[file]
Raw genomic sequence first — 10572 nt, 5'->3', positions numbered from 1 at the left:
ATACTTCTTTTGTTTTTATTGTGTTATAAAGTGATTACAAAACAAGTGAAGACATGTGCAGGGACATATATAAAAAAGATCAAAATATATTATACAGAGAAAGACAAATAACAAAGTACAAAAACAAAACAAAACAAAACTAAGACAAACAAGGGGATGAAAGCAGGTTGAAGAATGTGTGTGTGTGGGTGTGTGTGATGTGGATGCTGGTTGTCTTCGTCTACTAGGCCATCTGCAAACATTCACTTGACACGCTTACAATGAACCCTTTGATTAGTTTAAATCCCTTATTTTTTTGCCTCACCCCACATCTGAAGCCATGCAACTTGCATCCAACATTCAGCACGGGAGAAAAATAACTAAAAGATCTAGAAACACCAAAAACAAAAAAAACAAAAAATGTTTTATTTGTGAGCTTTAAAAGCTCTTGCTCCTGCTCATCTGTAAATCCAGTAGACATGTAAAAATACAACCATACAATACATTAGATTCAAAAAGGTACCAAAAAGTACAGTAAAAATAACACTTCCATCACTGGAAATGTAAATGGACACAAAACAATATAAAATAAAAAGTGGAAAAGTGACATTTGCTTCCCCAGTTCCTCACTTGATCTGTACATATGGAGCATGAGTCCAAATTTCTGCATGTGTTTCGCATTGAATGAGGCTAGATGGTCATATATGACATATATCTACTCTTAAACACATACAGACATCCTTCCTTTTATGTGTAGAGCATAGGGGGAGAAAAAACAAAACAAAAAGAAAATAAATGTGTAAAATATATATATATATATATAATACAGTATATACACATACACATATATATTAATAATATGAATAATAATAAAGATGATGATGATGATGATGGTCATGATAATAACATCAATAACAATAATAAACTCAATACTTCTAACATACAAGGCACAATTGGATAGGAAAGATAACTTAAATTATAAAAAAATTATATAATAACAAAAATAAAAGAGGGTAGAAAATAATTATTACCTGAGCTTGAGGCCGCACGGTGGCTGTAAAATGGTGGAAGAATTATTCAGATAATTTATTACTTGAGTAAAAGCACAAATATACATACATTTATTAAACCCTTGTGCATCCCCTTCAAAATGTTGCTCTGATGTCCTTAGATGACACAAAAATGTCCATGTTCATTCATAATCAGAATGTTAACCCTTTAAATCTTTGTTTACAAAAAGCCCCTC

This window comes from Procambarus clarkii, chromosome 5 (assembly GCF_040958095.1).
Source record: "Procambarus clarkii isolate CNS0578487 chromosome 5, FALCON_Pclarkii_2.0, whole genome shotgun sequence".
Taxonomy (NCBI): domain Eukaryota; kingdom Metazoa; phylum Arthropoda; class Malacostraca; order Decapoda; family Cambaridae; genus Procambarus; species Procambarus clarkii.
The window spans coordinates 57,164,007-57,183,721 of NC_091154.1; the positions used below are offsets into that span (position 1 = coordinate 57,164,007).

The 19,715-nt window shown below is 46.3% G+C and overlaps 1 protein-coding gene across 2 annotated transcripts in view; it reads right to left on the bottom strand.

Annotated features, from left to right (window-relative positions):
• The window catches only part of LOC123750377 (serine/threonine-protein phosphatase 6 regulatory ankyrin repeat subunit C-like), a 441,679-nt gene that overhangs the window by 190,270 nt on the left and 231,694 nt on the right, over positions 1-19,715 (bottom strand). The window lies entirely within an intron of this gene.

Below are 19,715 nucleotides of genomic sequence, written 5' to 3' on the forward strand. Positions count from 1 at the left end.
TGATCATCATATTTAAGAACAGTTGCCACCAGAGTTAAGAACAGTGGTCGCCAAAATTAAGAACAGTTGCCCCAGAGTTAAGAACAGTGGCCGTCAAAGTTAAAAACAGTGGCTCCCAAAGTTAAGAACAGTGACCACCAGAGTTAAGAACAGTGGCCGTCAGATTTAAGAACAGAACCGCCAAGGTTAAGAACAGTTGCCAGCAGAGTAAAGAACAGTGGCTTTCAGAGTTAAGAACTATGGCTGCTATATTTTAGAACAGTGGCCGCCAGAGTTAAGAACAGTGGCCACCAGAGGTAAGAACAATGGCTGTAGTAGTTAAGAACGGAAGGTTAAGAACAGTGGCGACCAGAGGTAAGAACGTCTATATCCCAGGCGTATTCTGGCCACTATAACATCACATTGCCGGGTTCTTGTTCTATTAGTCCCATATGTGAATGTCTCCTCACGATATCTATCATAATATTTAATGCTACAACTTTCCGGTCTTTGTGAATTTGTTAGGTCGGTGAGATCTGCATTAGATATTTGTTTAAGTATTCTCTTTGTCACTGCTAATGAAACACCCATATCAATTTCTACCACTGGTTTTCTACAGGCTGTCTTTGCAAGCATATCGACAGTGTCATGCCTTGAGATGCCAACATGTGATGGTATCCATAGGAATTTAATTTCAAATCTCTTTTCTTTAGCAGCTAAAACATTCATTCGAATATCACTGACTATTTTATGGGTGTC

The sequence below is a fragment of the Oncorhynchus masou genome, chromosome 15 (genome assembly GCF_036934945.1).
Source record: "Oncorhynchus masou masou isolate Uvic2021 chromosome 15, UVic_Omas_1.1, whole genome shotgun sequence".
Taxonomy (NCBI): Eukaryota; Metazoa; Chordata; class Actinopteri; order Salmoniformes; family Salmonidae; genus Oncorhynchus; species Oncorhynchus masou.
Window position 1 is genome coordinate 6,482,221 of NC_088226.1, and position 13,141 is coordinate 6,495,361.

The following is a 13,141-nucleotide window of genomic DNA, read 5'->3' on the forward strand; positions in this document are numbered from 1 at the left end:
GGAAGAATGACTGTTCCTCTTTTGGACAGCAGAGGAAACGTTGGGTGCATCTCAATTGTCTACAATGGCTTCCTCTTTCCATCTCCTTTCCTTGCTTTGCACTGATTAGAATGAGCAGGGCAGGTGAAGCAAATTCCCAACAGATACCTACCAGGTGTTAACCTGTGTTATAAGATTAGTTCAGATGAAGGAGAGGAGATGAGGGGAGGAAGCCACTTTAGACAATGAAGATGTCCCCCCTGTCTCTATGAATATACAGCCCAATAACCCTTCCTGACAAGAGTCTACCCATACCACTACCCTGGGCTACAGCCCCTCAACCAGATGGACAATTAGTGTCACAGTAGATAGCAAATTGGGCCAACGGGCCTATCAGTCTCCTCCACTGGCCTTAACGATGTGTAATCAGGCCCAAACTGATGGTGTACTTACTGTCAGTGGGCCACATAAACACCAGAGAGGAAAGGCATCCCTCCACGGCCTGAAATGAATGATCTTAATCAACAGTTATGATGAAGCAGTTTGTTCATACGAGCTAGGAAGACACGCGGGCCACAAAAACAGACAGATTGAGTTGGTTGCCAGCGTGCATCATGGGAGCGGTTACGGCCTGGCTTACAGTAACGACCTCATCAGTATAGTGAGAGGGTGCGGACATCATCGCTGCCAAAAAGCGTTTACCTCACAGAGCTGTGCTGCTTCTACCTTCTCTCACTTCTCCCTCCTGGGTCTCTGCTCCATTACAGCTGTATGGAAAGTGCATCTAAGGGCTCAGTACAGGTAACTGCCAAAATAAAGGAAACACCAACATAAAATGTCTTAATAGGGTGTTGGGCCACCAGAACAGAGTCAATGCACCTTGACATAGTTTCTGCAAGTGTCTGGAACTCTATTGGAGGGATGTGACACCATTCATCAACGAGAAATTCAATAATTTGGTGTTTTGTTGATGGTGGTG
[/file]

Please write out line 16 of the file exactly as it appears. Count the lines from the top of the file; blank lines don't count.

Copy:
The following is a 13,141-nucleotide window of genomic DNA, read 5'->3' on the forward strand; positions in this document are numbered from 1 at the left end: